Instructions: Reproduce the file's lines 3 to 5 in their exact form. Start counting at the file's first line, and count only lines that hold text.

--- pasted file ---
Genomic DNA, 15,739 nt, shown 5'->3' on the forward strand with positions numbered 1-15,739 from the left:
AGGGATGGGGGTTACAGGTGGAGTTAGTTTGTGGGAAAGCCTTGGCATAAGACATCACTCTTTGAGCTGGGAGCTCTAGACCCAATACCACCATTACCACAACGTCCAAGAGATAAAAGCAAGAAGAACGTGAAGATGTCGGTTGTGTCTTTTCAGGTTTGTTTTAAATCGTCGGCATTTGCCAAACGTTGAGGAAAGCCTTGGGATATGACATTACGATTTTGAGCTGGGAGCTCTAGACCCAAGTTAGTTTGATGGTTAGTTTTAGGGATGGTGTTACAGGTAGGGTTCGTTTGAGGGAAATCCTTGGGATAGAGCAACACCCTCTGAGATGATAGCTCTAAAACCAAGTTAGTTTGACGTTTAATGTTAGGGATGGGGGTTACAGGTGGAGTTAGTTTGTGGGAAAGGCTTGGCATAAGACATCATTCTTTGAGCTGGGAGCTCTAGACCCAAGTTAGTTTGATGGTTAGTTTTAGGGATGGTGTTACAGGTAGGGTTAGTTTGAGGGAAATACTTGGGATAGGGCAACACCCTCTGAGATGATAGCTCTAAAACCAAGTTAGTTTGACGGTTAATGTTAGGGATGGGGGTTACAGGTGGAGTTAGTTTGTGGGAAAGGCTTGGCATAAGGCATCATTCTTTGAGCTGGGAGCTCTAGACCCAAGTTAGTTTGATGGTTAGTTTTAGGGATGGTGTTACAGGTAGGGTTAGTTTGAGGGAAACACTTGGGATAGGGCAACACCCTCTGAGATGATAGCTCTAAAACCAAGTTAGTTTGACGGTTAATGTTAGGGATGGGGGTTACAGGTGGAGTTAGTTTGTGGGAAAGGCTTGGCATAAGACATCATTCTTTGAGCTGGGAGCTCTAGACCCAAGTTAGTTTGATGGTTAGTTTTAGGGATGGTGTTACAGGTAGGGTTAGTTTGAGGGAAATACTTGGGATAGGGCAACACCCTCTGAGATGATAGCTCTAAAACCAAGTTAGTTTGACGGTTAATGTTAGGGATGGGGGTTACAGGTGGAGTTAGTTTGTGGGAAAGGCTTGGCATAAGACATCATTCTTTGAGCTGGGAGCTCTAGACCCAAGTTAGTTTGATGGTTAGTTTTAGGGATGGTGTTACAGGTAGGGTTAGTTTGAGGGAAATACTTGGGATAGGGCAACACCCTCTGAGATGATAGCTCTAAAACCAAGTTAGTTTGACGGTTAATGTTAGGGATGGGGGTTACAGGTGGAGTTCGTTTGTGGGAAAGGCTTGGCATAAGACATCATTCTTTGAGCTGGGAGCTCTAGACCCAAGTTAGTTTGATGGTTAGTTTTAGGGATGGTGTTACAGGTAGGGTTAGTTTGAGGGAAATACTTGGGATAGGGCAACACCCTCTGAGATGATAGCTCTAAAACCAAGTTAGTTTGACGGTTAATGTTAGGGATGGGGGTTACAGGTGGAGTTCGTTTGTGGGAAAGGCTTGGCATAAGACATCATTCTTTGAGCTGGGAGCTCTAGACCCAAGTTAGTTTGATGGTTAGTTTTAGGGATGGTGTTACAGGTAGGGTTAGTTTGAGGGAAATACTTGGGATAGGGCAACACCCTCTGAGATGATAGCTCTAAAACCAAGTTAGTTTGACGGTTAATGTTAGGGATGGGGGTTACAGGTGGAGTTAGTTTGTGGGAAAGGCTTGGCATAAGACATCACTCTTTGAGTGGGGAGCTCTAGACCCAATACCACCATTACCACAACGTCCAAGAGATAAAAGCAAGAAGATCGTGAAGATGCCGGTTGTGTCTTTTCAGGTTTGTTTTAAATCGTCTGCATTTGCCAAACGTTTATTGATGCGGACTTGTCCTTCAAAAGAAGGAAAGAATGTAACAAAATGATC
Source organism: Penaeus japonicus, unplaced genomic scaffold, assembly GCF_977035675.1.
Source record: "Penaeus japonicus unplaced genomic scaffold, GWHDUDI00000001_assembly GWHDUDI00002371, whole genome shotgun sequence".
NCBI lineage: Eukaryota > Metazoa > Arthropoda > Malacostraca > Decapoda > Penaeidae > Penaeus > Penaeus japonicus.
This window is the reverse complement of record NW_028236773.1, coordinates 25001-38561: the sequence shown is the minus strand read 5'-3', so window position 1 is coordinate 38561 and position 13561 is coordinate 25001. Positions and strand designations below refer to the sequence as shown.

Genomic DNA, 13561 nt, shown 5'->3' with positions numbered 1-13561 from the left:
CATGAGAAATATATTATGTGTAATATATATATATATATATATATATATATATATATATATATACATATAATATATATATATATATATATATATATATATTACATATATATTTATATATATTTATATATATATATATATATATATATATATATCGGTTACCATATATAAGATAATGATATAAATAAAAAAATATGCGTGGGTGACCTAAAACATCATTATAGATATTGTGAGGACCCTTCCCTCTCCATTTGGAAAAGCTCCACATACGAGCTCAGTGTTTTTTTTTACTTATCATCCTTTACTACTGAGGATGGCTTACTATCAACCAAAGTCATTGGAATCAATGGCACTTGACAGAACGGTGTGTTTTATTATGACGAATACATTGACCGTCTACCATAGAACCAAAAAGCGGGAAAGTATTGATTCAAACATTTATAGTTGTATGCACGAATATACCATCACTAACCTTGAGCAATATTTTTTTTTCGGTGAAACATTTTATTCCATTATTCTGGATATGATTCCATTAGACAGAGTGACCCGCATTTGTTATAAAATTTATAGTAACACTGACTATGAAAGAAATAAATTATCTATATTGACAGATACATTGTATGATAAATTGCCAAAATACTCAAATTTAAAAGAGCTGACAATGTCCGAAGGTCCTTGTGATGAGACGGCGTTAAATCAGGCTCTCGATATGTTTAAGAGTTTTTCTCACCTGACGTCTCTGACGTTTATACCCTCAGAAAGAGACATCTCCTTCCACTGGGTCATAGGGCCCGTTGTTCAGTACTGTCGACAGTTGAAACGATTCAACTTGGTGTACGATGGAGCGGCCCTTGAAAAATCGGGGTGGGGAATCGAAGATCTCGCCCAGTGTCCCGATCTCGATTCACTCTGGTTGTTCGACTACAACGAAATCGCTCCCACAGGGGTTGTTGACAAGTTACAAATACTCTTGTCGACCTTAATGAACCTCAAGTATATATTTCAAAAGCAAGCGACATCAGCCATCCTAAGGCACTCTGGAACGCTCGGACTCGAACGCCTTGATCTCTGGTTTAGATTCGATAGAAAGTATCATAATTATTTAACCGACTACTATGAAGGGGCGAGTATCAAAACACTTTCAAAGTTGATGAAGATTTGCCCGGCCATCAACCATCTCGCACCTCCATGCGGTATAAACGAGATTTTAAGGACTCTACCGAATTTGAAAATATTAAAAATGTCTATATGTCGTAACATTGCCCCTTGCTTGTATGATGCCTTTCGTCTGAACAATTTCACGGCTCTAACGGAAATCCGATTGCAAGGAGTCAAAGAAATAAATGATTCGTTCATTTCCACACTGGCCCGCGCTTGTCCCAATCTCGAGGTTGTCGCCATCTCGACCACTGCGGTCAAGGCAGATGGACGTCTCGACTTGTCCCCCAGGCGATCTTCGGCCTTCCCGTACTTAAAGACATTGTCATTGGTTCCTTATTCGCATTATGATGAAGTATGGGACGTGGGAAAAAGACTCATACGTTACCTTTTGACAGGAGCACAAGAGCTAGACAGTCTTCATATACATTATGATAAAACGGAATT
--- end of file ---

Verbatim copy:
Source organism: Penaeus japonicus, unplaced genomic scaffold, assembly GCF_977035675.1.
Source record: "Penaeus japonicus unplaced genomic scaffold, GWHDUDI00000001_assembly GWHDUDI00002371, whole genome shotgun sequence".
NCBI lineage: Eukaryota > Metazoa > Arthropoda > Malacostraca > Decapoda > Penaeidae > Penaeus > Penaeus japonicus.